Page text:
When the state of Vermont passed what would have been the first-of-its-kind, text-based GMO labeling law in May 2014, it was a cause for celebration; a vital first step in the fight to empower consumers the way over 60 countries around the world already have.
But recently the hard work of residents and lawmakers in the Green Mountain State has been undone by senators Debbie Stabenow (MI) and Pat Roberts (KS), who worked behind closed doors to pass a deeply flawed, mostly toothless “national GMO labeling bill” that relies on extraneous QR codes and puts the power in the hands of Big Agribusiness and Big Food corporations.
The bill, dubbed the DARK Act (Deny Americans the Right to Know), has passed both the Senate and the House and only a veto from President Barack Obama can stop it.
The Simple Labels That Terrify Monsanto and Big Food
For the past several years since the start of the pro-organic and non-GMO movement, Monsanto, Big Food and agribusiness interests have spent a staggering amount of money just to prevent four simple words (produced with genetic engineering) from appearing on food packages in the United States.
In 2015 alone, over $101 million was spent in order to lobby against GMO labeling in the U.S. and several tens of millions of additional dollars have been spent since a 2012 California ballot initiative, including on influencing members of Congress.
All the while, Monsanto and Big Food have maintained that “rising food prices” are the biggest reason why GMOs should not be labeled.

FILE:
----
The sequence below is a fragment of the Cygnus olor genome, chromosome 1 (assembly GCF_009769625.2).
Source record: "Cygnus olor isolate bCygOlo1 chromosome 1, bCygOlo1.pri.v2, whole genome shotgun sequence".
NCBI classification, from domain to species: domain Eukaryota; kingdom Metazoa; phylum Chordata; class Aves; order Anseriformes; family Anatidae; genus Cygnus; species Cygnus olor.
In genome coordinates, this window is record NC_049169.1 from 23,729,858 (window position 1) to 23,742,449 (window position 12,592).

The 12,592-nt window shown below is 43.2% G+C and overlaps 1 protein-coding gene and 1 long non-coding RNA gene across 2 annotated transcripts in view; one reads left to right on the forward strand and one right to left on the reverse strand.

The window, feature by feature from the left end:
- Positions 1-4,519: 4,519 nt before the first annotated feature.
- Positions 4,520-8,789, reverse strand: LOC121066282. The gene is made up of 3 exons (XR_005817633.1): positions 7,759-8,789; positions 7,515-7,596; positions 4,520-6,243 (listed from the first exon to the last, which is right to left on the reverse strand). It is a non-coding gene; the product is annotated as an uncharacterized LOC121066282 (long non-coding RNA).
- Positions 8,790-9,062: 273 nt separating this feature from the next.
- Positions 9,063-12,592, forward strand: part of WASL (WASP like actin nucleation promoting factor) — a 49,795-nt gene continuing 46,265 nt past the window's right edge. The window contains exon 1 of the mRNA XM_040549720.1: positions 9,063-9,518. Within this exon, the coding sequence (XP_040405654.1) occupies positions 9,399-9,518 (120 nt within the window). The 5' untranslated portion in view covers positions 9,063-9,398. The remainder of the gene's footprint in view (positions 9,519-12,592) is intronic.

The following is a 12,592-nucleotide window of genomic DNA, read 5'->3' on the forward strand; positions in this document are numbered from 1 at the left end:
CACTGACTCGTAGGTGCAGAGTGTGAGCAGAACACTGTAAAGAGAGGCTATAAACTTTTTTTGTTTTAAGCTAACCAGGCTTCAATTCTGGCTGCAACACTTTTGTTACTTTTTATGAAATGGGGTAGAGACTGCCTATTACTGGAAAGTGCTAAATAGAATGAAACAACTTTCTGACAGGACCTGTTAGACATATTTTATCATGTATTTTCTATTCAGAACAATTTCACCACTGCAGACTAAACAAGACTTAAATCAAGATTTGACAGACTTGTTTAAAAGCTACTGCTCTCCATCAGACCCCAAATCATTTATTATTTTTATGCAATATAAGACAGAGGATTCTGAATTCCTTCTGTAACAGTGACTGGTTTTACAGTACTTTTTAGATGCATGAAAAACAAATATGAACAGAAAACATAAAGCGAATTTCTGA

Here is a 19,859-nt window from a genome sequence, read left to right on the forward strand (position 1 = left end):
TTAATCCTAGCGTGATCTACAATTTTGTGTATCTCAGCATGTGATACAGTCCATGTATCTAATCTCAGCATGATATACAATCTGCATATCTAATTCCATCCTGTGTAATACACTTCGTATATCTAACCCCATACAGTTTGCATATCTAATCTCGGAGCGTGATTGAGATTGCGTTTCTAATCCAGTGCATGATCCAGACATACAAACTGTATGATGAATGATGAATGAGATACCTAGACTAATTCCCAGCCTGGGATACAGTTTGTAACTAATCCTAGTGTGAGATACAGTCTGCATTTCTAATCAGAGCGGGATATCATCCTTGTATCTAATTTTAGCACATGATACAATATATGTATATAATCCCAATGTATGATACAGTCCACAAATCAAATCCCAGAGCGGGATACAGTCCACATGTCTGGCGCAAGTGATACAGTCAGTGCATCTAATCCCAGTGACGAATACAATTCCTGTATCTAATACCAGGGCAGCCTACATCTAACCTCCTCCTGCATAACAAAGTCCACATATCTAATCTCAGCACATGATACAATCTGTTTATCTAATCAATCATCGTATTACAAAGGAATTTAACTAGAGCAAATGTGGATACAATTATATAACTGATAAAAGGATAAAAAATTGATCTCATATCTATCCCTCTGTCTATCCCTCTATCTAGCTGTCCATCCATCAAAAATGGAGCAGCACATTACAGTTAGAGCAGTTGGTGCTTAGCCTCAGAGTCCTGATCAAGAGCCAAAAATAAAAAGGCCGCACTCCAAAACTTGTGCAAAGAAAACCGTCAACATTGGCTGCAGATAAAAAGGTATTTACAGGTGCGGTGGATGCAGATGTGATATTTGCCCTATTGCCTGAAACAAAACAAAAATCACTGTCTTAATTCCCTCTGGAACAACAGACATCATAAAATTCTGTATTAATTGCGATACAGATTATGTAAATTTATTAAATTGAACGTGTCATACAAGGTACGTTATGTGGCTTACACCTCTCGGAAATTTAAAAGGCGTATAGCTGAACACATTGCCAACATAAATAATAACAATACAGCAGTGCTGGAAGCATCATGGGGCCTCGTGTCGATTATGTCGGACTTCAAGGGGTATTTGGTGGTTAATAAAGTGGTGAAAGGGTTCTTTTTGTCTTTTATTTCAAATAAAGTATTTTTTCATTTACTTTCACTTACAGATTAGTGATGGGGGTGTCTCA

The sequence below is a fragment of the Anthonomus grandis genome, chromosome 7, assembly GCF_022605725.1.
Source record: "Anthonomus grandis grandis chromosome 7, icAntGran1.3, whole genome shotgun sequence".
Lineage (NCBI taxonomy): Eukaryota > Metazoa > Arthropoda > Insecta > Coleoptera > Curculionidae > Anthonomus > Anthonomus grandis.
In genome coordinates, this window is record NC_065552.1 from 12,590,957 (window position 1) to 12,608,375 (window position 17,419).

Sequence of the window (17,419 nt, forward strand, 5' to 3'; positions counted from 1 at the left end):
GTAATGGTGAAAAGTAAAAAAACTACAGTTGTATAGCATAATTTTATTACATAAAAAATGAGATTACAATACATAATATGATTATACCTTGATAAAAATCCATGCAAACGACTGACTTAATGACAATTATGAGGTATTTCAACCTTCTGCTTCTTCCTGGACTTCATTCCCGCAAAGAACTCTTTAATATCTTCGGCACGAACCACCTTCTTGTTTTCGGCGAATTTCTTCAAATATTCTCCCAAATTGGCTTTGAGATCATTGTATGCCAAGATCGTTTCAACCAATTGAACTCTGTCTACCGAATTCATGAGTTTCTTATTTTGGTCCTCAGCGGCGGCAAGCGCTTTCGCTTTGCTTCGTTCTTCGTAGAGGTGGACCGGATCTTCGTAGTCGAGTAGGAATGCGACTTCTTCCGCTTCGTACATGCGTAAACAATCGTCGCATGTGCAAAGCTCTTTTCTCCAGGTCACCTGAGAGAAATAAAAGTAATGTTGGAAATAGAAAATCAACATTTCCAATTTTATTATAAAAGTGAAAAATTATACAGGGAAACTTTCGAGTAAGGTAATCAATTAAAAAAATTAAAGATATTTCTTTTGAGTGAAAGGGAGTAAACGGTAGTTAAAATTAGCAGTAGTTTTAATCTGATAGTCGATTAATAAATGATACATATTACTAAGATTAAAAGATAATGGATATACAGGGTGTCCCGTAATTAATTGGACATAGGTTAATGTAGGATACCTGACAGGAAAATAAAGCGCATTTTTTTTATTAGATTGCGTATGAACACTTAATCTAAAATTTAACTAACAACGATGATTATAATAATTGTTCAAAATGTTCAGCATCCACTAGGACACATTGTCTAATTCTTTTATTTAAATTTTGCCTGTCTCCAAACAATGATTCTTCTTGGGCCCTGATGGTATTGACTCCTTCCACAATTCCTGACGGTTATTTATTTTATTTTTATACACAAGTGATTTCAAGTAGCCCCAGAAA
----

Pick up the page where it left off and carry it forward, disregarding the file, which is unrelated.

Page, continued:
Despite the dark cloud looming overhead, the mood has been celebratory in Vermont.
On July 1, 2016, a defiant and steadfast Vermont Governor Peter Shumlin tweeted out the following:
He also urged people to tweet out pictures of Vermont packages with the hashtag #WeLabeledGMOs. A sampling of the simple, common-sense, text-based labels is shown below:
“It’s a Shame:” Vermont Governor Fires Back at Congress Over GMOs
As you may have guessed, Shumlin is not exactly pleased about the recent happenings with the DARK Act.
“There is no question that Vermont was overpowered by the financial resources and lobbying influence of the food industry, which desperately wants to avoid common sense labeling,” he wrote in a statement released via Twitter.
“I am proud that our state did the right thing by stepping up and being the first state to guarantee the right of our citizens to know what’s in their food.”
Unfortunately for Shumlin and Vermont, the recently passed national “labeling bill” could shut down Vermont’s democratically passed law for good.
“It’s a shame that Congress chose to replace our standard with a weaker one that provides multiple ways for the food industry to avoid transparent labeling.”
To read the full statement you can check out his Twitter account by clicking here.
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